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Figure 4
Proposed Cu–CAII nitrite reductase mechanism. (a) Cu–CAII in the resting state with a copper-bound solvent molecule. Thr199 is slightly acidic because of interactions with Glu106 allowing Thr199 to stabilize the solvent molecule. W1 is stabilized via hydrogen bonding to Thr200 and W2 (not shown for clarity). (b) NO2 enters the active site, displacing the copper-bound solvent. NO2 binds in a `hat' conformation, with both oxygen atoms coordinating to the copper. One oxygen is primed for catalysis via hydrogen bonding to the hydroxyl of Thr199 and W1. (c) Intermolecular electron transfer from the T-1 copper site, donating an electron to the T-2 copper site and generating a Cu+ cation in the T-2 active site. This triggers a binding-mode change in NO2 from `hat' to `side-on' coordination. One oxygen is uncoordinated from the copper and stabilized via the nitro­gen from Thr199 while the other oxygen retains hydrogen bonding to Thr199 and W1. (d) Reduction of nitrite begins via an electron donation from Cu+, resulting in a cascade of electron rearrangement and the regeneration of Cu2+. The primed oxygen accepts two protons from W1 and the acidic hydroxyl of Thr199 forming a bound water molecule. (e) The nitrite molecule is now reduced to nitric oxide and transiently bound to the Cu2+ cation along with the generated water molecule. As the water molecule forms, the nitric oxide is released from the copper. More protons are shuttled into the active site via the CA proton-shuttle His64 and the necessary catalytic protons are replenished regenerating the resting state in (a) (Duda et al., 2001BB13).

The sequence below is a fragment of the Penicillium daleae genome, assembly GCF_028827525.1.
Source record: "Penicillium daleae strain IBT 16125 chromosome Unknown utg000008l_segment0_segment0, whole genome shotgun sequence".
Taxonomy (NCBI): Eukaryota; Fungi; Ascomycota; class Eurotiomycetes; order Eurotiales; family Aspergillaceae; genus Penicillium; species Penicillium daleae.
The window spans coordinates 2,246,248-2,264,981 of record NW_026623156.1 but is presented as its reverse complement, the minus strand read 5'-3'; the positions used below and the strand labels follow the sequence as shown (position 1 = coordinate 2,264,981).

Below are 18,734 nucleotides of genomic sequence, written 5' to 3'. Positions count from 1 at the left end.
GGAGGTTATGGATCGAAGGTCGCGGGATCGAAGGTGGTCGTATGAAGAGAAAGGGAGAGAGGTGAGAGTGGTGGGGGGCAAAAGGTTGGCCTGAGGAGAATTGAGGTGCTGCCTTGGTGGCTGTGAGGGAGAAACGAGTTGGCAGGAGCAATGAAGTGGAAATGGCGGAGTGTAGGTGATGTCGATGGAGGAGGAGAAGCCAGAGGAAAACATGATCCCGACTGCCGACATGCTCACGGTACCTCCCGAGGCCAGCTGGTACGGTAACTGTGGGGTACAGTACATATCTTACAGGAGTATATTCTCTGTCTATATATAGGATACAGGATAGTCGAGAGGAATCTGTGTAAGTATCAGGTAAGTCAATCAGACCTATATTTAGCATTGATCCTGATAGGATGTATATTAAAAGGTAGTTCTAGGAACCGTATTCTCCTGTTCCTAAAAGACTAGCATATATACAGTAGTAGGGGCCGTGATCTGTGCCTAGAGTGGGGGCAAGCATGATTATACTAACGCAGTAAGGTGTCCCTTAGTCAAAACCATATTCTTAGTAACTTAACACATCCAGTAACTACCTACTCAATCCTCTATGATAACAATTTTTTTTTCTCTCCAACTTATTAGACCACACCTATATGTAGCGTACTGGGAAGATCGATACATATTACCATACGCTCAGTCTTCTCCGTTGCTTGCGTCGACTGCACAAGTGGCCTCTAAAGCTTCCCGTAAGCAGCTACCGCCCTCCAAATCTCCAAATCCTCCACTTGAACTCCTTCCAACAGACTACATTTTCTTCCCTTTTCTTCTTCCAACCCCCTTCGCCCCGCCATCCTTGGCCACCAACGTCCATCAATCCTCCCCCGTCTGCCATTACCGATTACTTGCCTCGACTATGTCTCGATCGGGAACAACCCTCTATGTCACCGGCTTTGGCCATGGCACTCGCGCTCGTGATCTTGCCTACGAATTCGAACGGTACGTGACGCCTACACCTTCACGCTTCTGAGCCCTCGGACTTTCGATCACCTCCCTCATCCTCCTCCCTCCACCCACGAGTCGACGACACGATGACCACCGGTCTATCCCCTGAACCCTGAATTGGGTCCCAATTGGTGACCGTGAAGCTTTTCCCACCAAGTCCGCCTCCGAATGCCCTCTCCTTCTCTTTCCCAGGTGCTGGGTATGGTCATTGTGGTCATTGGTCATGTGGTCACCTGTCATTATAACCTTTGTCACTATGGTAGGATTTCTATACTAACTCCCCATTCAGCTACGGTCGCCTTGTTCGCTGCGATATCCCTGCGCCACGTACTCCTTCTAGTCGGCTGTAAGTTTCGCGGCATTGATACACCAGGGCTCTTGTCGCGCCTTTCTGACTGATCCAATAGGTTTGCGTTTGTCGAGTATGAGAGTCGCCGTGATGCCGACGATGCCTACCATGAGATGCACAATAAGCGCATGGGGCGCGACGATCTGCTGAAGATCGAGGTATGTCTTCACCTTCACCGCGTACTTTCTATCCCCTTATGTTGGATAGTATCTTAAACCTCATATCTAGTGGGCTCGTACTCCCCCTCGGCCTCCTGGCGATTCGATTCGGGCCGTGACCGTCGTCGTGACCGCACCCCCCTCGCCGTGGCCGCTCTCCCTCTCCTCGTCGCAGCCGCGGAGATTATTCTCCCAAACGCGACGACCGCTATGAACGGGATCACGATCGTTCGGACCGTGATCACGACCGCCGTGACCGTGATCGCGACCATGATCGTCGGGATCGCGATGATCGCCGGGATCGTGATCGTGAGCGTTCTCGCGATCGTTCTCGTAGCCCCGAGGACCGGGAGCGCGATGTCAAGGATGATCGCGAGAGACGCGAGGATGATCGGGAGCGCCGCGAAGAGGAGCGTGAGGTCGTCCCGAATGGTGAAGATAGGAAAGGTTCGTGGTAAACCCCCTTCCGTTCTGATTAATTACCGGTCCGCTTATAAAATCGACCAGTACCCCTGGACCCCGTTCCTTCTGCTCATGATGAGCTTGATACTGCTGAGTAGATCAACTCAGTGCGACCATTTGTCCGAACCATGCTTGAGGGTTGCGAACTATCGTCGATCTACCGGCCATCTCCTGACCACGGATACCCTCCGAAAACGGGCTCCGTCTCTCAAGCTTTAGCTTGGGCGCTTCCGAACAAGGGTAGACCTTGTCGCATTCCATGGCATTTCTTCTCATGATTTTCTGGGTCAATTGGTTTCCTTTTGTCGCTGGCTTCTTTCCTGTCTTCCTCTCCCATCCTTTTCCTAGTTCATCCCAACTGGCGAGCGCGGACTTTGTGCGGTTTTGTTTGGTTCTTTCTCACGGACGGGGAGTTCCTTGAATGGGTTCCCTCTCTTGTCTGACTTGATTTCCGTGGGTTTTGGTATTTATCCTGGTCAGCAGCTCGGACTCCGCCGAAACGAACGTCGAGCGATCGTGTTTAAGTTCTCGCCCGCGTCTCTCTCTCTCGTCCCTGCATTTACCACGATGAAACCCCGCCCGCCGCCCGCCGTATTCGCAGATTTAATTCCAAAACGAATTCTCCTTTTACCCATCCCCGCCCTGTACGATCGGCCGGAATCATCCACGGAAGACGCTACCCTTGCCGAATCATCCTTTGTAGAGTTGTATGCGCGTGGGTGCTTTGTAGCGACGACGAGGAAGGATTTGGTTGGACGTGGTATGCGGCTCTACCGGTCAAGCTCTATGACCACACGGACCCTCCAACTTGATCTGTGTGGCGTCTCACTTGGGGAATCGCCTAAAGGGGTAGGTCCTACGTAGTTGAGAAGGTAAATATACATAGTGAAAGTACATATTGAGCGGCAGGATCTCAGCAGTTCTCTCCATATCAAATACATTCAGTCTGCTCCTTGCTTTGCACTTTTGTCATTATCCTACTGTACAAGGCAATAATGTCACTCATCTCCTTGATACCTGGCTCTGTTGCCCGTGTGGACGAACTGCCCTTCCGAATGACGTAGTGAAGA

Volume 7| Part 2| March 2020| Pages 287-293
ISSN: 2052-2525